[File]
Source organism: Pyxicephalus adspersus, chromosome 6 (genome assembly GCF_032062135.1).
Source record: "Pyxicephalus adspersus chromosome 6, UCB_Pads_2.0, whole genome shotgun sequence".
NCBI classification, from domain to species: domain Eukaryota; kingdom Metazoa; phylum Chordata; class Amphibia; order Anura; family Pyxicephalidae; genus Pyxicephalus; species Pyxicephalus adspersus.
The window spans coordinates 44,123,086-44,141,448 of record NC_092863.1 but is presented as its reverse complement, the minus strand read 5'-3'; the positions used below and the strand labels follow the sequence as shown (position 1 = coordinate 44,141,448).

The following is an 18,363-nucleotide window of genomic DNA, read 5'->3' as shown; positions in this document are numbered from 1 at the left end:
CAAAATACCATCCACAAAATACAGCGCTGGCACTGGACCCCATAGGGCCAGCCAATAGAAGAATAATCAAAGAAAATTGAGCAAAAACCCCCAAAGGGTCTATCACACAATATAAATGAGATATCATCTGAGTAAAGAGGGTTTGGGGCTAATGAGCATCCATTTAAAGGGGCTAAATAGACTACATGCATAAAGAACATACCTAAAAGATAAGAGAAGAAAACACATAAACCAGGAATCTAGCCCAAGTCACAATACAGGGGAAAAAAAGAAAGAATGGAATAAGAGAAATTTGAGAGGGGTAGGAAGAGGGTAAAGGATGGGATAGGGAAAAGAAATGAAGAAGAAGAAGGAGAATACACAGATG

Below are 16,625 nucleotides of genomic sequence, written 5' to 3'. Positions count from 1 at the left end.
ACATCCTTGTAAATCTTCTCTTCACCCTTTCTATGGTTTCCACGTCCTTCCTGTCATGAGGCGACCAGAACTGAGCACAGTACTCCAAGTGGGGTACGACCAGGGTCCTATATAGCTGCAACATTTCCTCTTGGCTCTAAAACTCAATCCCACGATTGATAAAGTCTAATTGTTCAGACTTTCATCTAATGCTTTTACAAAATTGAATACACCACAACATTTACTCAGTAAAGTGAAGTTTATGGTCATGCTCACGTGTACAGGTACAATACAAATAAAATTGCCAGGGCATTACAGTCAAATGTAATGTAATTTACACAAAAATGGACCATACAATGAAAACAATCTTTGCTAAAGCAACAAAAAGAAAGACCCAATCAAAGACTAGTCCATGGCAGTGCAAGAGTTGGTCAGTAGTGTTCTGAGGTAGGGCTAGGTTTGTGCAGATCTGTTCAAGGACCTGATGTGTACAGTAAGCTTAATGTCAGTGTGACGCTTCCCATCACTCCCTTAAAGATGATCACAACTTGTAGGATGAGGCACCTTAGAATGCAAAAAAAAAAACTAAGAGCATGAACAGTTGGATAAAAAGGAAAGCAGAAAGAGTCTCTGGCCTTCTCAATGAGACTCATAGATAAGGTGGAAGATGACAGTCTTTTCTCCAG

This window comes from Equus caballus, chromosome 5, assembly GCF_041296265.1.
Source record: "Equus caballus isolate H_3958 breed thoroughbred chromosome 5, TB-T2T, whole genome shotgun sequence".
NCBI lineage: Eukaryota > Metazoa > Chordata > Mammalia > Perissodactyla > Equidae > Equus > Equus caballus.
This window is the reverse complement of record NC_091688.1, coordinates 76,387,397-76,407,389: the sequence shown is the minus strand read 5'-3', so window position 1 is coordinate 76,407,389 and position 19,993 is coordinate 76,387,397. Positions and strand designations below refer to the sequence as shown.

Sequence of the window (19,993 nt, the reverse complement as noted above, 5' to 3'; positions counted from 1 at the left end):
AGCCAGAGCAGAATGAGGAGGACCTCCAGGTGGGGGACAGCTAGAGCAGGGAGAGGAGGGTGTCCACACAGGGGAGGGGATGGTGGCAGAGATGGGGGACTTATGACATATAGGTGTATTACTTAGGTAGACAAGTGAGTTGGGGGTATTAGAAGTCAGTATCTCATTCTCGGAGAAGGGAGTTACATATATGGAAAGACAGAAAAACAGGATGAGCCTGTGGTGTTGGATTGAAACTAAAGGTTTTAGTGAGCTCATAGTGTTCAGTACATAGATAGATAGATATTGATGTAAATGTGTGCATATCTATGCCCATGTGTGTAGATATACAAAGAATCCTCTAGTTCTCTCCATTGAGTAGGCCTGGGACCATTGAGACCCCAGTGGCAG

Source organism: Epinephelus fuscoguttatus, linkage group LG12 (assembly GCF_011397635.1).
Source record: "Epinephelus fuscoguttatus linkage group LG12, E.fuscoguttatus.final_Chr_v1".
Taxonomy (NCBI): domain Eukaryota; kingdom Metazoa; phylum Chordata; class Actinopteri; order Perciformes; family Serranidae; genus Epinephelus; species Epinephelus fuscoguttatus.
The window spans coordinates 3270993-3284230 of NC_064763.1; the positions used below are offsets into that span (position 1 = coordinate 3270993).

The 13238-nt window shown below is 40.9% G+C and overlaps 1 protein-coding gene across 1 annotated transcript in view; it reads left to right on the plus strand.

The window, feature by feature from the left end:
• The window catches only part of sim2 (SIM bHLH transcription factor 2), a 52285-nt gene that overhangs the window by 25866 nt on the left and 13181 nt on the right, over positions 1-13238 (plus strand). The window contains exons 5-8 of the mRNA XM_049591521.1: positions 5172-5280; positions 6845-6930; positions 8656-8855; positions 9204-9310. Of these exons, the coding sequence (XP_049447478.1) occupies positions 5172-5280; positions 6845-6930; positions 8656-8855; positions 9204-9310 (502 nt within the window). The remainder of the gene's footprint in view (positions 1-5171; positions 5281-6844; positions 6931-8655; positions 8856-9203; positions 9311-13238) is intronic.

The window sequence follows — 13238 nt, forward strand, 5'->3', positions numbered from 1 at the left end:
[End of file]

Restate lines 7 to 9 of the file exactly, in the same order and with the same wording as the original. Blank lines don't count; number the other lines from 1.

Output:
Below are 16,625 nucleotides of genomic sequence, written 5' to 3'. Positions count from 1 at the left end.
ACATCCTTGTAAATCTTCTCTTCACCCTTTCTATGGTTTCCACGTCCTTCCTGTCATGAGGCGACCAGAACTGAGCACAGTACTCCAAGTGGGGTACGACCAGGGTCCTATATAGCTGCAACATTTCCTCTTGGCTCTAAAACTCAATCCCACGATTGATAAAGTCTAATTGTTCAGACTTTCATCTAATGCTTTTACAAAATTGAATACACCACAACATTTACTCAGTAAAGTGAAGTTTATGGTCATGCTCACGTGTACAGGTACAATACAAATAAAATTGCCAGGGCATTACAGTCAAATGTAATGTAATTTACACAAAAATGGACCATACAATGAAAACAATCTTTGCTAAAGCAACAAAAAGAAAGACCCAATCAAAGACTAGTCCATGGCAGTGCAAGAGTTGGTCAGTAGTGTTCTGAGGTAGGGCTAGGTTTGTGCAGATCTGTTCAAGGACCTGATGTGTACAGTAAGCTTAATGTCAGTGTGACGCTTCCCATCACTCCCTTAAAGATGATCACAACTTGTAGGATGAGGCACCTTAGAATGCAAAAAAAAAAACTAAGAGCATGAACAGTTGGATAAAAAGGAAAGCAGAAAGAGTCTCTGGCCTTCTCAATGAGACTCATAGATAAGGTGGAAGATGACAGTCTTTTCTCCAG

This window comes from Equus caballus, chromosome 5, assembly GCF_041296265.1.